Home Economics American Trypanosomiasis Chagas Disease, Second Edition: One Hundred Years of Research
Chagas disease in the Andean region
The main vector in the Andean region is R. prolixus, principally in Venezuela and Colombia where it is mainly associated with the foothills of the Andes and adjacent plains (Llanos). R. prolixus is a close relative of the Amazon species R. robustus,93’94 and it seems probable that R. prolixus represents a lineage that adapted to exploit drier environments north of the Amazon, thereby predisposing it to be an efficient invader of domestic environments. However, unlike T. infestans, R. prolixus has widespread sylvatic foci that pose the threat of reinvasion of houses postintervention; this was demonstrated by a population genetics study comparing domestic and sylvatic samples in Venezuela40 and by the identification of palm trees as a risk factor to domestic infestations.13 However, previous studies have suggested that the risk of invasion by sylvatic R. prolixus is unlikely.7,95 T. dimidia- ta is implicated in transmission in Colombia and Ecuador. However, there is strong evidence to suggest that T. dimidiata in Ecuador was introduced from mid-Central America in association with human migration patterns.96,97 Therefore, it may represent a more domiciliated population with fewer sylvatic refuges and better prospects for control.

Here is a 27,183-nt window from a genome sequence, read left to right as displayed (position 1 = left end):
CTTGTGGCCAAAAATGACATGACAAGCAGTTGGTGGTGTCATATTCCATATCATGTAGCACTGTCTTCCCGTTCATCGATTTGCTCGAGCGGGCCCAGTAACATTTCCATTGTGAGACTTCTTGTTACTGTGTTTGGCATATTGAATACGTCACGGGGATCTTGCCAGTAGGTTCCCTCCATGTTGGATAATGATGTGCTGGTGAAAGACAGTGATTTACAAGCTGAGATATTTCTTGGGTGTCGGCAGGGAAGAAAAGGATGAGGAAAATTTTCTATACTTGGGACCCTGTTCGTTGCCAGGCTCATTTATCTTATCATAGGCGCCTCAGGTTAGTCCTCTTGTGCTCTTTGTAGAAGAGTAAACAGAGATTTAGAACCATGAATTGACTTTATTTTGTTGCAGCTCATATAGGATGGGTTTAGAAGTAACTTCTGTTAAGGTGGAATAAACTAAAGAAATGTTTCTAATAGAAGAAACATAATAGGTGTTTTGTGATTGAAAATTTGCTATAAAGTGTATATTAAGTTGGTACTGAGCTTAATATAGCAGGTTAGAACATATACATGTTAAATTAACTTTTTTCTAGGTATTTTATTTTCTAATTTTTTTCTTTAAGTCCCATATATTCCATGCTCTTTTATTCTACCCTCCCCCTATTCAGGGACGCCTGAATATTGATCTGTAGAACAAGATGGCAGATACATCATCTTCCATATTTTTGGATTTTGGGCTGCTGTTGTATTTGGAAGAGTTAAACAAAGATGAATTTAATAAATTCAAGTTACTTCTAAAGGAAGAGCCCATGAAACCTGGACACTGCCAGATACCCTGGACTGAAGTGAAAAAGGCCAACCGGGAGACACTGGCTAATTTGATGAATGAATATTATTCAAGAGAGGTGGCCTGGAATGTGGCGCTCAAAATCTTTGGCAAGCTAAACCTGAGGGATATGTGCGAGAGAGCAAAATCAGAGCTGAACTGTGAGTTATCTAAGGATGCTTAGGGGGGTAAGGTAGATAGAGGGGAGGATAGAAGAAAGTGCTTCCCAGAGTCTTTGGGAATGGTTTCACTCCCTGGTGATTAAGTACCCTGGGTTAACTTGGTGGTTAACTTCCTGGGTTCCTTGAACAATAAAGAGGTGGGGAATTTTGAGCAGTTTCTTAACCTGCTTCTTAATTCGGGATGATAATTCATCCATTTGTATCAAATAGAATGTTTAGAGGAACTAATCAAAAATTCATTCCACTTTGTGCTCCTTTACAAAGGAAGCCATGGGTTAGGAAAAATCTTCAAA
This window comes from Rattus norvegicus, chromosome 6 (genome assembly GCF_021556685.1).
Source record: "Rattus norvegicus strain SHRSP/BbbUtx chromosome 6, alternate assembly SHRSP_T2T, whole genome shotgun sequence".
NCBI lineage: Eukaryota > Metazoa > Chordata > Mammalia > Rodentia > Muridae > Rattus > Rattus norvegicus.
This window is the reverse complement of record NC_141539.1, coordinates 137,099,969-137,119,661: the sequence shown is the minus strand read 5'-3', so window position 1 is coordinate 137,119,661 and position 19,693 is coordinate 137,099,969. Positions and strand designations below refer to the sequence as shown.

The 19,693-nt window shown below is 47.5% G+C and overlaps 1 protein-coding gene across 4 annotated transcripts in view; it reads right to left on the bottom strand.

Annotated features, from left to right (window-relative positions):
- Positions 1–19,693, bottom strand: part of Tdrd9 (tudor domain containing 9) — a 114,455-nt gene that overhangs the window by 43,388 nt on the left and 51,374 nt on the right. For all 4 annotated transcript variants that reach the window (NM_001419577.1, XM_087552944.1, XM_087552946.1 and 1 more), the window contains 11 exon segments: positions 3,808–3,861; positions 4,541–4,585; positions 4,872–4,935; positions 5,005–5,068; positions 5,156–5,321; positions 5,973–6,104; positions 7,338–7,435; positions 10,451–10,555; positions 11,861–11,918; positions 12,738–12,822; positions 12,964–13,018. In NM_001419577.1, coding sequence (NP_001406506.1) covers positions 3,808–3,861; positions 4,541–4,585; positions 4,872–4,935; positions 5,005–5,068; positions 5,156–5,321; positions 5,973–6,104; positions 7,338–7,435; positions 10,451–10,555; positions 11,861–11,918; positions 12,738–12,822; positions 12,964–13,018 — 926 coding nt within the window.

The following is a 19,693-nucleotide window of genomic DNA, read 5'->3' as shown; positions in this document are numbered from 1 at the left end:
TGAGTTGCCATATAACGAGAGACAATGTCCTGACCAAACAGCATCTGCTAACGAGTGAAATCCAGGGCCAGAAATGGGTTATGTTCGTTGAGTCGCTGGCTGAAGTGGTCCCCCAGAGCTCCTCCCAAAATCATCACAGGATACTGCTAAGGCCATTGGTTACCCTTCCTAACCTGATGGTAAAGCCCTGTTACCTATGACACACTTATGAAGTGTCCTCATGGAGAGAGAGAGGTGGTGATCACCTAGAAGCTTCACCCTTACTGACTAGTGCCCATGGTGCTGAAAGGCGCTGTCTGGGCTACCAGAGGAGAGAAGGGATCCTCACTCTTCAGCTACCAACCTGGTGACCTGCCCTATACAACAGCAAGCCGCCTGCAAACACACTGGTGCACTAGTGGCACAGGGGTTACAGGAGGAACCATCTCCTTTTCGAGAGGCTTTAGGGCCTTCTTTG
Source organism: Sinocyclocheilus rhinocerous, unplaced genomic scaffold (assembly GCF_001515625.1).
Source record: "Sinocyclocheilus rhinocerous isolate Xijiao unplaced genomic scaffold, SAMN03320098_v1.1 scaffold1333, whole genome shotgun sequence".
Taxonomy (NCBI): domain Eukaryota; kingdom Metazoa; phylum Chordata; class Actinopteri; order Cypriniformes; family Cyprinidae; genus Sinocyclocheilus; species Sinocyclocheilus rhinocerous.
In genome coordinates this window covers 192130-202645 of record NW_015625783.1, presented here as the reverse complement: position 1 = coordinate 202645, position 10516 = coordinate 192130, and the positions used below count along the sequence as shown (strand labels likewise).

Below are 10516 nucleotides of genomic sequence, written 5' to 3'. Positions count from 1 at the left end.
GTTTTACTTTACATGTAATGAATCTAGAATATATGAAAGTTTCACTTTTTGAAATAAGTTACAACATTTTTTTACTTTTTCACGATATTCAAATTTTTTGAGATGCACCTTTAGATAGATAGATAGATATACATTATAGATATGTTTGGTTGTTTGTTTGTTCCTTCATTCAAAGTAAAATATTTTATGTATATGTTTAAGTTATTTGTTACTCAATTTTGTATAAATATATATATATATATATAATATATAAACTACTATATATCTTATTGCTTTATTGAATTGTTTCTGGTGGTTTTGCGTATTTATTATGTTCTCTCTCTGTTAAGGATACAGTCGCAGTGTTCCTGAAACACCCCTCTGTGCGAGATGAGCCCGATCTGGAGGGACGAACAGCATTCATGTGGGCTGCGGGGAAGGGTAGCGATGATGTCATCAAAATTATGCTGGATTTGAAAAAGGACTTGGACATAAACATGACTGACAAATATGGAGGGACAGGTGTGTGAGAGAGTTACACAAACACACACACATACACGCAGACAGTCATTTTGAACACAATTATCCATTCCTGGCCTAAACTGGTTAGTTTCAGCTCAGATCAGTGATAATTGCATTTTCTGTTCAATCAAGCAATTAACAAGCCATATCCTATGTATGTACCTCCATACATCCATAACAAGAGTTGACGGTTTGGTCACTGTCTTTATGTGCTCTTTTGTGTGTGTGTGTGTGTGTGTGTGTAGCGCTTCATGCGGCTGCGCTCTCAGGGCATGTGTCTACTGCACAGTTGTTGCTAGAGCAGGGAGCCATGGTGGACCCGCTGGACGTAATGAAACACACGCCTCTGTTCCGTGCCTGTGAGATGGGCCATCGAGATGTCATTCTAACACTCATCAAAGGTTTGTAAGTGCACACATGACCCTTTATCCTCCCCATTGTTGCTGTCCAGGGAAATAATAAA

R. ecuadoriensis is an important vector implicated in transmission in Ecuador and northern Peru.18,98 Like R. prolixus, it maintains sylvatic populations in palm trees that pose the risk of reinvasion after the control of domestic populations.19 The Andean initiative (Colombia, Ecuador, Peru, and Venezuela) was inaugurated in 1997. This program, like the Central American countries, has more complications than the Southern Cone initiative because there are more vector species involved which maintain sylvatic habitats and pose the threat of reinvasion post control.94
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